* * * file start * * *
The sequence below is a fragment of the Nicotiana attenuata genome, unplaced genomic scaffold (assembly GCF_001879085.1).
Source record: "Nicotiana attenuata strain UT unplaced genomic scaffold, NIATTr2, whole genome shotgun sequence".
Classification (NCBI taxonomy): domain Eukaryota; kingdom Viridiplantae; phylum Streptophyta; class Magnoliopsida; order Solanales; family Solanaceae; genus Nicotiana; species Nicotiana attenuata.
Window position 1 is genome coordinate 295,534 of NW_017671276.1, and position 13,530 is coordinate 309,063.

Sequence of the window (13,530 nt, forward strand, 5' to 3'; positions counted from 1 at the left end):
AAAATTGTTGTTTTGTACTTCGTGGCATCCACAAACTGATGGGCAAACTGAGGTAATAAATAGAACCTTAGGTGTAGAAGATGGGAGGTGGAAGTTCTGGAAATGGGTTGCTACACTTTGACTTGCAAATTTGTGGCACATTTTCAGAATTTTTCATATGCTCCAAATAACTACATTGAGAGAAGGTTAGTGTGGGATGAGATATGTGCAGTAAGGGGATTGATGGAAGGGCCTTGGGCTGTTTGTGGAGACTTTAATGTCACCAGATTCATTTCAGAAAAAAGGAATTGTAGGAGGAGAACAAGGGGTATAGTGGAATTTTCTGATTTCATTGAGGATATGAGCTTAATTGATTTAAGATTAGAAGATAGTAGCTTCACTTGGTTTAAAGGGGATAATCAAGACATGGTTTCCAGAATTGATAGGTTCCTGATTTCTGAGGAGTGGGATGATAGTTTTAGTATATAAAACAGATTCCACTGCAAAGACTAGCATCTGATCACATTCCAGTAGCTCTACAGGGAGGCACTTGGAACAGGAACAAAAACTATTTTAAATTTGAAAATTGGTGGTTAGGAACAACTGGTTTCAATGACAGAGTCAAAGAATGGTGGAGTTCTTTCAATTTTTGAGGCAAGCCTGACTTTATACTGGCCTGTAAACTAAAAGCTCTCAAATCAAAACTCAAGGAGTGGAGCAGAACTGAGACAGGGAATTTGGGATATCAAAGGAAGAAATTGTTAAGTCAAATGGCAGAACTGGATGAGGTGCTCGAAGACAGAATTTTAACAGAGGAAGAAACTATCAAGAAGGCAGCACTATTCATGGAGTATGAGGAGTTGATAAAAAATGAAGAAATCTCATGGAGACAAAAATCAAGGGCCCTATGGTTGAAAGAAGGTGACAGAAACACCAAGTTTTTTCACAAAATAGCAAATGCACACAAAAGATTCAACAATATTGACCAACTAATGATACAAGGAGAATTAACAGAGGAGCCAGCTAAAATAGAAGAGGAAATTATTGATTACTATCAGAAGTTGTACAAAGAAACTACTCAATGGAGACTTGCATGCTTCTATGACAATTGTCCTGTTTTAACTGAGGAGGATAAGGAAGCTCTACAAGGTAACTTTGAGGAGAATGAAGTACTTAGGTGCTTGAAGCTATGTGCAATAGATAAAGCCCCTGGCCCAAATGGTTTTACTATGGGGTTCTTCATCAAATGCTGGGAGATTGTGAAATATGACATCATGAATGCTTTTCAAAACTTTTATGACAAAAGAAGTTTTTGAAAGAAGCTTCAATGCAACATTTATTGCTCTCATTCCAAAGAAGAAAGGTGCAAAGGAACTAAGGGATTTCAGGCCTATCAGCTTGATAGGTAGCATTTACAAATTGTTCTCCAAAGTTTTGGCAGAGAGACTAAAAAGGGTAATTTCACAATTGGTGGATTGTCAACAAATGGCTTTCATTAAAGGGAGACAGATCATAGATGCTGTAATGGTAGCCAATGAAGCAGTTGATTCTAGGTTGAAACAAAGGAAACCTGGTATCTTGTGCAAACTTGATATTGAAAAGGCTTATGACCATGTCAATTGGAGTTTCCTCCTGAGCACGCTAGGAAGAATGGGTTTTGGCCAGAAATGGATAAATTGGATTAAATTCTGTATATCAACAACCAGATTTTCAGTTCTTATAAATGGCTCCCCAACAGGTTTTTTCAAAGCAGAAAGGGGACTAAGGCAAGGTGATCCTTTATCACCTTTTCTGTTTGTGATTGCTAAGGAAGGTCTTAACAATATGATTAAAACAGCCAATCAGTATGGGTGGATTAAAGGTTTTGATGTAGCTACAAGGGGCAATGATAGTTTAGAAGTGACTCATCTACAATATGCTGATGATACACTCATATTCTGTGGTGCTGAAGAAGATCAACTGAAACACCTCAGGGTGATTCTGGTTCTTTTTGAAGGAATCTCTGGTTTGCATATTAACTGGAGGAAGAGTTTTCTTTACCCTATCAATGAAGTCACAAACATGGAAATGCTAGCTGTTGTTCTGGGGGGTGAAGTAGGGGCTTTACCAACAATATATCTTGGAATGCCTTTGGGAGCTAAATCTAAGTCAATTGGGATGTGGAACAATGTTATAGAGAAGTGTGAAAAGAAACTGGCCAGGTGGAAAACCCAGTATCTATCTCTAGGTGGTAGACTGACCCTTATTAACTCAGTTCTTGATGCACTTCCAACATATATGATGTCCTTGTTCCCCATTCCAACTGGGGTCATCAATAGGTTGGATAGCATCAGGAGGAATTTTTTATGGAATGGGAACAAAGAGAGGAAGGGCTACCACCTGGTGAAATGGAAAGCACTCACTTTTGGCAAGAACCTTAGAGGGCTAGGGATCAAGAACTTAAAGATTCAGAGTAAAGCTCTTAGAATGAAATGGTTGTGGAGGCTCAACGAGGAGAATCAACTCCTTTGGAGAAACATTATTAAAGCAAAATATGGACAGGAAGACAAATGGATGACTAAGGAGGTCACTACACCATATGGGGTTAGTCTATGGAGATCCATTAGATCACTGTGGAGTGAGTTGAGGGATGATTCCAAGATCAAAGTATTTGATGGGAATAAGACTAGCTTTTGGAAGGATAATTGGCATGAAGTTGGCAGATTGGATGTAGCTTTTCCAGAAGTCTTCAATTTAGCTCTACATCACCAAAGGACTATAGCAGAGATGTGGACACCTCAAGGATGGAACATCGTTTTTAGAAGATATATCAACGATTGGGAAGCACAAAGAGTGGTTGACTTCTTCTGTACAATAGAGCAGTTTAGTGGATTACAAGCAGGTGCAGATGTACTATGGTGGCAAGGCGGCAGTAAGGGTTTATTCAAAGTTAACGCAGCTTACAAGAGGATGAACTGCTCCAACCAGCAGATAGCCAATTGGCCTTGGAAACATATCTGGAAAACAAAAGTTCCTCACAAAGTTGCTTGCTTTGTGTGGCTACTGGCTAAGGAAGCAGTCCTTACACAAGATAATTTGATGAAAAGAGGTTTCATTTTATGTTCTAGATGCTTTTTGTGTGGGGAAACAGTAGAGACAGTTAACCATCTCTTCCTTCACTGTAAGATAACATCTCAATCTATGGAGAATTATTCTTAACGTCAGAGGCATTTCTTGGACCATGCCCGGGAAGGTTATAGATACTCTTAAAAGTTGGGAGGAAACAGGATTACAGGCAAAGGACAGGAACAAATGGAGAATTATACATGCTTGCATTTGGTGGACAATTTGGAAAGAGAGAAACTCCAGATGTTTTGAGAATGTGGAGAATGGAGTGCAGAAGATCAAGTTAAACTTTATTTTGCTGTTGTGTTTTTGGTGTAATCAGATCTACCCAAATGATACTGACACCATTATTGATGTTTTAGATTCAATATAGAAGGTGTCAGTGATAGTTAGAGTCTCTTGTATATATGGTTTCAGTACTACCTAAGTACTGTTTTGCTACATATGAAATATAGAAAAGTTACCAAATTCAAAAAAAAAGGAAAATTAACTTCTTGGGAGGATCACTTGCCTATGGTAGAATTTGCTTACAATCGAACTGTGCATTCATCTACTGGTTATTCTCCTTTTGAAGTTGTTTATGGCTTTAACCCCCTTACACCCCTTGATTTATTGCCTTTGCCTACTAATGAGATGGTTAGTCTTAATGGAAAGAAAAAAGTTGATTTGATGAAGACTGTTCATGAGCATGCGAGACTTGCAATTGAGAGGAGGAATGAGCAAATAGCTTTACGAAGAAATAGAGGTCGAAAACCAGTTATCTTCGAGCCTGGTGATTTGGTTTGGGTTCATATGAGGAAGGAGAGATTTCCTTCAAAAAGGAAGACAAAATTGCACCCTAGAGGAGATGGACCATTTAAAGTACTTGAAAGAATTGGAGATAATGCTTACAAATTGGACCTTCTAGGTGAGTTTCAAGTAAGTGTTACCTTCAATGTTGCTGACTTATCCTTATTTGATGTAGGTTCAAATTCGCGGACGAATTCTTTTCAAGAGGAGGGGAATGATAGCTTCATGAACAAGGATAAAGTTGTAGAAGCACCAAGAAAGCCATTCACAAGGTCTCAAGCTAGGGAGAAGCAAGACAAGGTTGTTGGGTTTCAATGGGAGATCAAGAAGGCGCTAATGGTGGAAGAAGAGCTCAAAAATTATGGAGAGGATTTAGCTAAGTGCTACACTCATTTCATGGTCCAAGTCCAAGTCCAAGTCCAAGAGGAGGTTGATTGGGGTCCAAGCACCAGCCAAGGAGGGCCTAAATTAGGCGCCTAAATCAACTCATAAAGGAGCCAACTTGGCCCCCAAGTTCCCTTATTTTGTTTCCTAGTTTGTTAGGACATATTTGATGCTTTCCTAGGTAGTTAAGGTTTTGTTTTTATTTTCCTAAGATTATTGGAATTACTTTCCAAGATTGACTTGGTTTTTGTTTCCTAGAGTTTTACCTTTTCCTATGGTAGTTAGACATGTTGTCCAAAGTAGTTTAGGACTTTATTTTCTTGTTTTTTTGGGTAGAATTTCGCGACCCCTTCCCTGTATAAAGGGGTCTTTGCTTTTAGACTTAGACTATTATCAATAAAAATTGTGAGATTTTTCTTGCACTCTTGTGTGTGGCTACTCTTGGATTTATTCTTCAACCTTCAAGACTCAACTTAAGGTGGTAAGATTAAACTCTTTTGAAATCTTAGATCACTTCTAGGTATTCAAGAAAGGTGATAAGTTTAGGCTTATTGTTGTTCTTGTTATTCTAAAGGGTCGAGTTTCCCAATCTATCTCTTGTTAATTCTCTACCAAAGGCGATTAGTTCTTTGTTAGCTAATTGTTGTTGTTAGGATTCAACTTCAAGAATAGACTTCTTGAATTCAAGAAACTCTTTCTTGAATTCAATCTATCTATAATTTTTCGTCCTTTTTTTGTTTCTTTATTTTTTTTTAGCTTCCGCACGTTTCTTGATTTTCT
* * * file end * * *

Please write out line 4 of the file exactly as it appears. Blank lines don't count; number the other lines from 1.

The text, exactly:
Window position 1 is genome coordinate 295,534 of NW_017671276.1, and position 13,530 is coordinate 309,063.